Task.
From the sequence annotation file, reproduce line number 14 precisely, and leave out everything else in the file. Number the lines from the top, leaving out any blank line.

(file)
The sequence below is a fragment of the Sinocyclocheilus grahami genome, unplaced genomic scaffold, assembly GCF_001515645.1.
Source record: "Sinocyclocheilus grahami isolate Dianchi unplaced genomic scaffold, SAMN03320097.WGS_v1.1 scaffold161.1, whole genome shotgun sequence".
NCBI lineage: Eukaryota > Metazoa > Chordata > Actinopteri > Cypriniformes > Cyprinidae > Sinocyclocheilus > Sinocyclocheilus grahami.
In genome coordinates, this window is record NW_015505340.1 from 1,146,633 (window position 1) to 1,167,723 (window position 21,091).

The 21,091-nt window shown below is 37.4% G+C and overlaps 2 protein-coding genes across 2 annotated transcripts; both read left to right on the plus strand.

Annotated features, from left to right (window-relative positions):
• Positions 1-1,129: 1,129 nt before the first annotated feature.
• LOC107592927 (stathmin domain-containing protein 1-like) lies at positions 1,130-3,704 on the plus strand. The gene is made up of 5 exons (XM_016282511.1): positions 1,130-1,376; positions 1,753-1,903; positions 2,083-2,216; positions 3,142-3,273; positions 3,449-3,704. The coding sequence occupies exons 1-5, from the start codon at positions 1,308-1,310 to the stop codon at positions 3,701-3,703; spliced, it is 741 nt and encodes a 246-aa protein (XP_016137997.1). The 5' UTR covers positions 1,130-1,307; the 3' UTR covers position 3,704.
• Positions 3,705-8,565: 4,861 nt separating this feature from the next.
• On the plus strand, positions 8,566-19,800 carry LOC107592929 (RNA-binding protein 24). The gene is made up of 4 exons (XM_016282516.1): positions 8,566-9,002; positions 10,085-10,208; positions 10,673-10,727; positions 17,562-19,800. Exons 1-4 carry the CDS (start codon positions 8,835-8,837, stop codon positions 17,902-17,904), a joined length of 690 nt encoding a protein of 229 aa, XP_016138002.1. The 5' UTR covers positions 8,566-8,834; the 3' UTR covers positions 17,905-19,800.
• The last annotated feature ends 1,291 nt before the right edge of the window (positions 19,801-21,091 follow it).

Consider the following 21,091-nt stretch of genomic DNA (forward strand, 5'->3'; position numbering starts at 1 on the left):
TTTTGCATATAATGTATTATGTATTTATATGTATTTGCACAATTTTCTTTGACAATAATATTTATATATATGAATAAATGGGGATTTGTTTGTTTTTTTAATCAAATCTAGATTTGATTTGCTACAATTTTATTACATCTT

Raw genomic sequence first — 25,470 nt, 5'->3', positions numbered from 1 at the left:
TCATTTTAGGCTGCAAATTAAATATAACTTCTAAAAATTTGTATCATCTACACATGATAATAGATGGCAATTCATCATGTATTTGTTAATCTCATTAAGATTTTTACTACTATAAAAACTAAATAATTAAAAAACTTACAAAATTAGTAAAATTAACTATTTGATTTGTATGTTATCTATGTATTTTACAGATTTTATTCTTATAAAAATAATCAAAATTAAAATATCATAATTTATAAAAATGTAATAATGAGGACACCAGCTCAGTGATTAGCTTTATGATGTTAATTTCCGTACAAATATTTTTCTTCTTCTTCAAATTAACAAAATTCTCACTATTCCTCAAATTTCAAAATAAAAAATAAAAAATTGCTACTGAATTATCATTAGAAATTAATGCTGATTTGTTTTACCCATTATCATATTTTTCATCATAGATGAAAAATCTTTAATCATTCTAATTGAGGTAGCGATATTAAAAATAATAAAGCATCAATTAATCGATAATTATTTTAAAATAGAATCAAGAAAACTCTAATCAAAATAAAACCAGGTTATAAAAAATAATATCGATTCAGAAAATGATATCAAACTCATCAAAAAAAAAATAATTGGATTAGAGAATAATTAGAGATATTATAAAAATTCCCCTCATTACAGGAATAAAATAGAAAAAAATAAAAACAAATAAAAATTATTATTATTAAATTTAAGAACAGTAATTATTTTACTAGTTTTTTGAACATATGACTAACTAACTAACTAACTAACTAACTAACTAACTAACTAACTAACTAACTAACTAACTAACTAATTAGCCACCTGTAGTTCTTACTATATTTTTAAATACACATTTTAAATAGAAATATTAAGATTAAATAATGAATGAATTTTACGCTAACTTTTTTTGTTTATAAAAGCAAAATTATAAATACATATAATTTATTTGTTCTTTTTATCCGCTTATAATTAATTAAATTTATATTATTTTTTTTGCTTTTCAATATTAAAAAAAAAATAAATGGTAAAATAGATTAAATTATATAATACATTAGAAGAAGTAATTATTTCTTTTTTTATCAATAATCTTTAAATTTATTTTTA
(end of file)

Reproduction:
Raw genomic sequence first — 25,470 nt, 5'->3', positions numbered from 1 at the left: